‘Nemo me impune lacessit’Motto of the Kingdom of Scotland in 1578; suggested motto for the Global Ocean.
(No one assaults me with impunity)
At Waterfront Charters we are concerned with all things nautical. After all, as we have said repeatedly, the Atlantic Ocean is where we work and play: it’s the base for all our activities. Our range of cruises offer a smorgasbord of opportunities to view, enjoy, admire and protect this outpost of the Global Ocean. One of our keys aims as a provider of recreational cruises is the education of our guests on the need for keeping our seas clean; pollution has become the evil byproduct of evolution, and it has reached a stage where it is overwhelming nature.
The levels of plastic waste in the oceans have become critical to the point of – almost – no return. The Great Pacific Garbage Patch is such a blight that it has earned the right of capitalisation of its initial letters. We have addressed this monstrosity before, but some statistics need to be repeated: the patch covers 1.6 million square kilometres, consisting of an estimated 160,000 tons of plastic. A 2018 study found that 92% of the mass of the patch consists of larger objects which have not yet fragmented into microplastics. These microplastics are the real problem: they kill off the bulk of ocean creatures, while acting as hosts for new, competing species such as jellyfish, altering the natural order. Amazingly, (or not, come to think of it), some of the plastic in the patch is over 50 years old, and includes items (and fragments of items) such as ‘plastic lighters, toothbrushes, water bottles, pens, baby bottles, cell phones, plastic bags, and nurdles.’ (Nurdles are those odd f-hole shaped polystyrene things that are ubiquitously used in packing; they last virtually forever and are not particularly recyclable, so just get tossed. Overboard, mostly, it appears.)
It’s not the only Garbage Patch in the oceans of Earth, and each one is growing exponentially: by at least ten times each decade according to research by The Ocean Cleanup Group. Some simple maths would then project the weight of plastic in the Pacific Patch to be 160 million tons by 2050. Obviously the density will increase somewhat quicker than the size, but here’s a thought: should the size increase 10 fold each decade, by 2050 it will cover 1.6 billion square kilometres, or roughly three times the surface area of Earth. We’ll have a Plastic Planet, the ideal Barbie world.) 90 % of the rubbish in the ocean comes from the land, which points to the criminal lack of controls exercised internationally. What can we do as individuals? Reuse, reduce, recycle. It may be a cliché, but clichés exist because they have been reused, reduced and recycled too, and actually have an important meaning behind the words.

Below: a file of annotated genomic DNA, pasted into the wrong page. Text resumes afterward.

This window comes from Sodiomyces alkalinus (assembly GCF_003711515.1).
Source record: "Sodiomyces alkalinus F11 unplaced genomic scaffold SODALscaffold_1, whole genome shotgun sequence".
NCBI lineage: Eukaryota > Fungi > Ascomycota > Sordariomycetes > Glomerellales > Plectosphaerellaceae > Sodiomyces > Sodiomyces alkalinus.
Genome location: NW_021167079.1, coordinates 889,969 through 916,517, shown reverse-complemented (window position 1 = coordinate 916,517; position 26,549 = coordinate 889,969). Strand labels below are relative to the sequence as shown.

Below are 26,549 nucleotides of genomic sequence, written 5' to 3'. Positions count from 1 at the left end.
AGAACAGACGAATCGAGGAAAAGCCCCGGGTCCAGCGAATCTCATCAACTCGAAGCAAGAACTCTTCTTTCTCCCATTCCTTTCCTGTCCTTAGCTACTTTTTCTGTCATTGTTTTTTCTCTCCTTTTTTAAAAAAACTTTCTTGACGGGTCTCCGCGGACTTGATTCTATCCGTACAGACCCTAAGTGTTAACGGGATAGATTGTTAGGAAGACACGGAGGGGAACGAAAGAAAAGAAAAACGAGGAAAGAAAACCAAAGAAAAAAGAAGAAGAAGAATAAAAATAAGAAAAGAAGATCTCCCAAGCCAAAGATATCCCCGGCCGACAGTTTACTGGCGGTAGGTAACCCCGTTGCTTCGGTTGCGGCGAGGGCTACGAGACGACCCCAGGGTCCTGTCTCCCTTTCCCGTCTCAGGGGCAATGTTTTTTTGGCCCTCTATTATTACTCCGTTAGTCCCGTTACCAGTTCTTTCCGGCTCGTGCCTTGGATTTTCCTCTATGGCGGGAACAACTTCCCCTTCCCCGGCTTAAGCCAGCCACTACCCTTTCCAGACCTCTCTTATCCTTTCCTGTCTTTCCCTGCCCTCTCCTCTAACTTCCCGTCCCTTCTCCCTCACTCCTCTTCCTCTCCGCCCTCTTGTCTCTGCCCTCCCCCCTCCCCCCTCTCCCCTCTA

Now for something completely different relating to dumping and polluting, something that we would guess very few people on the planet know about. What actually happens when you find Nemo? Geographically, you find a ‘point of inaccessibility’, which is exactly what it sounds like: it’s the most challenging point to reach in any geographical area. In Africa, should you be interested, it’s near Obo in the Central African Republic, and is not a known tourist spot. In the South Pacific Ocean Uninhabited Area, it’s at 49.0031°S 123.3920°W and is known as Point Nemo. It’s literally in the middle nowhere, halfway (sort of) between New Zealand and South America, and further away from civilisation than any other point on earth.
Why is this of interest? Scary answer. It’s one of the least known, yet most used dumping spots on the planet. For spacecraft. At least 300 one-owner, slightly used, orbiting craft have been ditched at the ‘spacecraft cemetery’ at Point Nemo, and let’s just say that these aren’t the tiddlywink Sputnik-sized orbiters: they are the Mir space station sized monstrosities that don’t burn up on re-entry into the Earth’s atmosphere. To Mir’s mortal remains you can add six Salyut space stations, over 200 other Russian craft, and debris in the cemetery belonging to the United States (Skylab), Europe, Japan, as well as remnants of craft from certain private organizations (are reading this, Elon?). The Chinese tried splashing down there too, with Tiangong-1, the first Chinese space station, but predictably they missed completely.
So what? you might ask – there are thousands of sunken vessels in the ocean too. True, but none of these were powered by hydrazine, the widely used rocket propellant that is highly toxic to living organisms, which survives re-entry. Not to mention the many radioactive chemicals present in spacecraft, particularly the unmanned ones. But, and here’s the rub, Point Nemo is not under the jurisdiction of any country, so apart from some virtually unenforceable dictates from the United Nations, there is no control over this pollution.
There are, unfortunately, things we have no control over, but this doesn’t mean we need to remain blissfully ignorant. We can – and must, as a society – focus on doing what we can to protect the integrity of our beautiful oceans. Join us for a cruise and marvel at the wonders that need to be protected at all costs for future generations.